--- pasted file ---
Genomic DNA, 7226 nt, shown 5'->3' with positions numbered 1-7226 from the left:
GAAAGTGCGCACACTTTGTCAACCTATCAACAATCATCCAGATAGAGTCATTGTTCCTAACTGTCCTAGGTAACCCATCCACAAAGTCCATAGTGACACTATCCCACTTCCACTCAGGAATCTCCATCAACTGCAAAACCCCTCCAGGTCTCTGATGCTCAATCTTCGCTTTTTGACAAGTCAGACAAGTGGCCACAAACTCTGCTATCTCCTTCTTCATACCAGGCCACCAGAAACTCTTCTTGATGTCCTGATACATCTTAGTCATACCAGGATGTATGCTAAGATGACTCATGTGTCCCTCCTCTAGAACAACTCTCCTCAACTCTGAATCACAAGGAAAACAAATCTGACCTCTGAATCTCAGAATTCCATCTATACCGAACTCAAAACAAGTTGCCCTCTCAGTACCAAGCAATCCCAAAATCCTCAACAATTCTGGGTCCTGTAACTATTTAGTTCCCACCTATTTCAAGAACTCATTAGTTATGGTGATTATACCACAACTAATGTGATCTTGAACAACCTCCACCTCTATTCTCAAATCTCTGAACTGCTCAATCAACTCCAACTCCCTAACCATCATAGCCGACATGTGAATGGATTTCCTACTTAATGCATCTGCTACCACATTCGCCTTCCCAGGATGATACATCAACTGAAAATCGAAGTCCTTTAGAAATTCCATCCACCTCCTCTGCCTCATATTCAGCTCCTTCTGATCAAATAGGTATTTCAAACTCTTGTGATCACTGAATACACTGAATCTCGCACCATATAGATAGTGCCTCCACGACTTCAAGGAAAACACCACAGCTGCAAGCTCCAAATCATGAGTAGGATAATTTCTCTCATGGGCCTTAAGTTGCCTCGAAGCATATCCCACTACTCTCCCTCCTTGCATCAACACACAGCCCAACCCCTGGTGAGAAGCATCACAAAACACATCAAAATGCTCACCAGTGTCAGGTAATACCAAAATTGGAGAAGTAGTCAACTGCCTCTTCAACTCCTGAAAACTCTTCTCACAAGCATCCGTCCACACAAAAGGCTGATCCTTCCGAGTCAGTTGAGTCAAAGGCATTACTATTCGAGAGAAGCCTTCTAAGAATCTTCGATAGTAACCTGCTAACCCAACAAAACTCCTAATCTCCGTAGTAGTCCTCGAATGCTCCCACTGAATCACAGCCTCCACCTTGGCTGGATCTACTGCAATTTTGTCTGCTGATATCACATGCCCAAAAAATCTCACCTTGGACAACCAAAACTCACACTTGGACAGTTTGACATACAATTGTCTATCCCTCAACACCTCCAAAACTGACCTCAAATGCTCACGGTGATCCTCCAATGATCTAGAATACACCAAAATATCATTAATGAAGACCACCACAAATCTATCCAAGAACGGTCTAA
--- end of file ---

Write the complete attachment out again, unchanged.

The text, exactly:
Genomic DNA, 7226 nt, shown 5'->3' with positions numbered 1-7226 from the left:
GAAAGTGCGCACACTTTGTCAACCTATCAACAATCATCCAGATAGAGTCATTGTTCCTAACTGTCCTAGGTAACCCATCCACAAAGTCCATAGTGACACTATCCCACTTCCACTCAGGAATCTCCATCAACTGCAAAACCCCTCCAGGTCTCTGATGCTCAATCTTCGCTTTTTGACAAGTCAGACAAGTGGCCACAAACTCTGCTATCTCCTTCTTCATACCAGGCCACCAGAAACTCTTCTTGATGTCCTGATACATCTTAGTCATACCAGGATGTATGCTAAGATGACTCATGTGTCCCTCCTCTAGAACAACTCTCCTCAACTCTGAATCACAAGGAAAACAAATCTGACCTCTGAATCTCAGAATTCCATCTATACCGAACTCAAAACAAGTTGCCCTCTCAGTACCAAGCAATCCCAAAATCCTCAACAATTCTGGGTCCTGTAACTATTTAGTTCCCACCTATTTCAAGAACTCATTAGTTATGGTGATTATACCACAACTAATGTGATCTTGAACAACCTCCACCTCTATTCTCAAATCTCTGAACTGCTCAATCAACTCCAACTCCCTAACCATCATAGCCGACATGTGAATGGATTTCCTACTTAATGCATCTGCTACCACATTCGCCTTCCCAGGATGATACATCAACTGAAAATCGAAGTCCTTTAGAAATTCCATCCACCTCCTCTGCCTCATATTCAGCTCCTTCTGATCAAATAGGTATTTCAAACTCTTGTGATCACTGAATACACTGAATCTCGCACCATATAGATAGTGCCTCCACGACTTCAAGGAAAACACCACAGCTGCAAGCTCCAAATCATGAGTAGGATAATTTCTCTCATGGGCCTTAAGTTGCCTCGAAGCATATCCCACTACTCTCCCTCCTTGCATCAACACACAGCCCAACCCCTGGTGAGAAGCATCACAAAACACATCAAAATGCTCACCAGTGTCAGGTAATACCAAAATTGGAGAAGTAGTCAACTGCCTCTTCAACTCCTGAAAACTCTTCTCACAAGCATCCGTCCACACAAAAGGCTGATCCTTCCGAGTCAGTTGAGTCAAAGGCATTACTATTCGAGAGAAGCCTTCTAAGAATCTTCGATAGTAACCTGCTAACCCAACAAAACTCCTAATCTCCGTAGTAGTCCTCGAATGCTCCCACTGAATCACAGCCTCCACCTTGGCTGGATCTACTGCAATTTTGTCTGCTGATATCACATGCCCAAAAAATCTCACCTTGGACAACCAAAACTCACACTTGGACAGTTTGACATACAATTGTCTATCCCTCAACACCTCCAAAACTGACCTCAAATGCTCACGGTGATCCTCCAATGATCTAGAATACACCAAAATATCATTAATGAAGACCACCACAAATCTATCCAAGAACGGTCTAA